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  • Re: Sleepy boxes (Ducati ignition modules)

    by » 4 weeks ago


    Hi Bill. I think you said it all. :)

    I think you said it better than I could. LOL

     

    Shelley, Just try the ice trick and let us know how it went. Don't bother doing anything else until you try it.


    Roger Lee
    LSRM-A & Rotax Instructor & Rotax IRC
    Tucson, AZ Ryan Airfield (KRYN)
    520-574-1080 Home (TRY HOME FIRST)
    520-349-7056 Cell

  • Re: Sleepy boxes (Ducati ignition modules)

    by » 4 weeks ago


    This is a common problem with the ignition modules. I've had 3 faulty modules myself. Your options are:

    1. buy new Rotax modules.
    2. buy new modules from Mark Kyle in Australia who manufactures an uprated version.
    3. send them to Carmo Electronics in the Netherlands for repair.
    4. buy a new pair of a different design from IgniTech.

    The circuit is designed in such a way that the amplittude of the inductive pick-up pulses controls the 2 ignition timing settings. Ageing of the threshold control components can give rise to the cranking speed being insufficient to generate a large enough pulse amplitude to trigger the ignition. Sometimes applying some heat to the modules can lower the trigger threshold and this also allows the circuit to operate. This only seems to be a starting issue, once the engine is running it keeps going.

    There is another common fault that means that the kill circuit doesn't work and the only way to stop the engine is to turn off the fuel!


  • Re: Sleepy boxes (Ducati ignition modules)

    by » 4 weeks ago


    Correct, if you do not connect the ASM wire to the start-relay, no harm is done to the module and the ignition functions exactly like a non-ASM module (no soft-start)

    Note that the ASM flywheel fires at 3 degrees After top dead center, so the piston is has already gone past top dead center and is traveling away from the combustion chamber when the spark plug fires.

    26701_2_ASM flywheel2.pdf (You do not have access to download this file.)

    Thank you said by: RotaxOwner Admin

  • Re: Sleepy boxes (Ducati ignition modules)

    by » 4 weeks ago


    Thanks guys for all your replies. Much appreciated. I’ll definitely be trying the packing with ice trick.

    Shelley 


  • Re: Sleepy boxes (Ducati ignition modules)

    by » 4 weeks ago


    Thank you so much for everyone’s comments and knowledge. I’ve learnt loads and been doing a bit more research into the modules..,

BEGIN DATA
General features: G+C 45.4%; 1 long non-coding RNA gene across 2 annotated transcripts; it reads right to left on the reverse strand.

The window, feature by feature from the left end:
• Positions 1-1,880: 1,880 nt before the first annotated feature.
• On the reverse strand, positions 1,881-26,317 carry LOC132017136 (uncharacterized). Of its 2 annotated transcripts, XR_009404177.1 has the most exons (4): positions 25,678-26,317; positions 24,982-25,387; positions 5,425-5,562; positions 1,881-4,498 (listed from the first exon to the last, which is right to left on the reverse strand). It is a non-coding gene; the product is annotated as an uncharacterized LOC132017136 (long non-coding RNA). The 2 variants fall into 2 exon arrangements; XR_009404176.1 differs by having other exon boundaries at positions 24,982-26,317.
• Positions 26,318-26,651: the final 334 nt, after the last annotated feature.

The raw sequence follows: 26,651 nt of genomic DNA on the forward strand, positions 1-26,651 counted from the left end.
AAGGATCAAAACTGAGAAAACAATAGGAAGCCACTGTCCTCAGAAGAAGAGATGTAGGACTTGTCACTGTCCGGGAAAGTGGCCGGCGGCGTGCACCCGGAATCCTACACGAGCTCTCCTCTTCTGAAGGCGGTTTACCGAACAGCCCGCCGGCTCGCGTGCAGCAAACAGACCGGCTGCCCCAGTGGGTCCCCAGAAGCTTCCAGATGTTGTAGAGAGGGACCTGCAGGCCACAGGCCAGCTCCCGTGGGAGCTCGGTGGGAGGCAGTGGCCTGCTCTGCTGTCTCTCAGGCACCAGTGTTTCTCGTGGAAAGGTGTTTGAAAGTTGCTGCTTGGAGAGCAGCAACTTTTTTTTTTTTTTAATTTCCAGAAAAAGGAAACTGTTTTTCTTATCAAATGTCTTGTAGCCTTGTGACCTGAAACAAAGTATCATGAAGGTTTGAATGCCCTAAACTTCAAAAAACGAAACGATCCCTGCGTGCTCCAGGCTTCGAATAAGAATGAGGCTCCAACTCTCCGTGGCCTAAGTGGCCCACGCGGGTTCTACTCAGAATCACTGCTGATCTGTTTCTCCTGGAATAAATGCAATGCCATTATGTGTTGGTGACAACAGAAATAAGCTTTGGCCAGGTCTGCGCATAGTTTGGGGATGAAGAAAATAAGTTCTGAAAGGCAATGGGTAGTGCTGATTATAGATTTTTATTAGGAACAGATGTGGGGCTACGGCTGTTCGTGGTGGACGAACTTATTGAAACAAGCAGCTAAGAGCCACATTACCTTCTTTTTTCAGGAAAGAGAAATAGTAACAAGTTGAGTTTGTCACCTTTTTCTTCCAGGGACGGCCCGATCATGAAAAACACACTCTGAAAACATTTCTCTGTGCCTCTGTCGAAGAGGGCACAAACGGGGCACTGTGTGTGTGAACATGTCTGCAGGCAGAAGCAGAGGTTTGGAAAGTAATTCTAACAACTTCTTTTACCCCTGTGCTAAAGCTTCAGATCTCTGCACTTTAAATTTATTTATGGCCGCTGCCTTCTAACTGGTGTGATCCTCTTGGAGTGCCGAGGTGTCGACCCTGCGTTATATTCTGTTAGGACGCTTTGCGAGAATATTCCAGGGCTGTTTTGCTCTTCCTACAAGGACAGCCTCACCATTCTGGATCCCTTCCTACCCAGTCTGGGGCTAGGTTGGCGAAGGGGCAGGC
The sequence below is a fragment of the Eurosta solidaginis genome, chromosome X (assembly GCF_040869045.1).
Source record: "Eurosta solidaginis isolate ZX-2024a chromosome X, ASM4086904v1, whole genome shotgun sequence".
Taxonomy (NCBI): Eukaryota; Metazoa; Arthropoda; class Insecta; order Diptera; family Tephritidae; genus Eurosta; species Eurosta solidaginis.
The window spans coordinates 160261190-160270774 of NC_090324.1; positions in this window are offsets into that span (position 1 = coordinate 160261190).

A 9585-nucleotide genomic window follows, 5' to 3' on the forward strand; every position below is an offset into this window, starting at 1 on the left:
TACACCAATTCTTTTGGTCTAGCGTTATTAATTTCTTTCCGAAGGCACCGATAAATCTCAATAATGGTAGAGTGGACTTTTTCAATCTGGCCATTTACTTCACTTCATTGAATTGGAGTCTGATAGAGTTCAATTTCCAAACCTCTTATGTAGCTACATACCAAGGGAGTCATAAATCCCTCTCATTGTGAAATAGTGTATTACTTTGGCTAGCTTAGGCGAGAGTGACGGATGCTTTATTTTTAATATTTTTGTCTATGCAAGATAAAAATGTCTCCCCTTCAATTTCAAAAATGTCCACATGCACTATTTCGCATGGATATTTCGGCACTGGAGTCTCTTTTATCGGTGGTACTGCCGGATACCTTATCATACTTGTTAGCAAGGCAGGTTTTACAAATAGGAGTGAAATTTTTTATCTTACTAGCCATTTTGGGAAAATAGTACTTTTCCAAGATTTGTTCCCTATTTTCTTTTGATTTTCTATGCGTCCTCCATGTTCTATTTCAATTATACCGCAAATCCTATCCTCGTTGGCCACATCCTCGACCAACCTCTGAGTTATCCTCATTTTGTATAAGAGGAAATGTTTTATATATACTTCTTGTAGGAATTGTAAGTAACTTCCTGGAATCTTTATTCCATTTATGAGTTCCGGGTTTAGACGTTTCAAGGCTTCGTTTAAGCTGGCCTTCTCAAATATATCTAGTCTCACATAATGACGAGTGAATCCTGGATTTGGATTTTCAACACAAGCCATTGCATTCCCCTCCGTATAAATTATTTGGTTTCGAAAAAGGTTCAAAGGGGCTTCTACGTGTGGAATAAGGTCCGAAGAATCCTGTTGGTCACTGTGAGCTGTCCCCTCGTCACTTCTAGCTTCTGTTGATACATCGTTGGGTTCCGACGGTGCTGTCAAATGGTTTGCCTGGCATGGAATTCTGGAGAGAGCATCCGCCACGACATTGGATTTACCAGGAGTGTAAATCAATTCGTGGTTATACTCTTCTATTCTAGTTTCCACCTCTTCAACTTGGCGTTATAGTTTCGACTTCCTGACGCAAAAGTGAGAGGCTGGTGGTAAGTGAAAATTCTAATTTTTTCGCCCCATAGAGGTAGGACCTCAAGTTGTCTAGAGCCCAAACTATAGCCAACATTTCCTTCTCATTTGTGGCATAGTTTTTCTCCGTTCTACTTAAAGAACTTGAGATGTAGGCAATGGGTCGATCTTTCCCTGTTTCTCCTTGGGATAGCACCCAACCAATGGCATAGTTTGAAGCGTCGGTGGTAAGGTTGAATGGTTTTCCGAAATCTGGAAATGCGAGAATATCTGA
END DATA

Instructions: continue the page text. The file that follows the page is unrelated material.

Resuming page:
I have read a few times now that the modules have a START mode and a RUN mode which operate quite independently of each other, is this correct? I wonder if that is referring to the timing in terms of the soft start timing and normal operating timing? 


    When modules begin showing more frequent tendencies to enter hibernation mode (probably as discussed only realised by the pilot when both modules decide to hibernate at the same time meaning the engine won’t start) can this fault transfer to the RUN mode of the modules and potentially cause intermittent, or complete ignition failures during flight?

    The chap who had the non-starting 912 with two sleepy modules decided in the end to buy two brand new modules for peace of mind as he was worried about in flight failures. However you guys have kind of suggested the hibernation fault with the capacitors generally only affects the engine start phase and that it’s likely the module will re-energise itself when paired with a working module and cause no further problems until the next engine start.

    I’m just curious because when I ran his modules one at a time on our aircraft one module refused to come back to life 90 percent of the time after a decent run time but every so often it would wake up and start working again. 

    The other module woke up quite quickly after starting with a working module and ran perfectly for ages on its own. After assuming that module was now fine I just happened to start the engine a second time and a minute or so into the engine run it started dropping out which surprised me and made me question if it was to be trusted in flight.

    Whenever I have run up sleepy modules before they have always worked normally (as far as I could tell) from that point on but these two seemed to be acting differently showing intermittent running faults.

    It’s one thing the modules failing to start the engine but a very different thing when they stop the engine during flight! 

    All the intermittent module issues I have had experience with during engine running have always been due to broken wires and have been traceable such as the power feed wire from the generator, or poor connections to the ignition coils. 

    Can failing capacitors at engine start also give rise to intermittent or complete ignition failures during engine running or would normal operation failures be indicative of other hidden issues?

    Thanks

    Shelley


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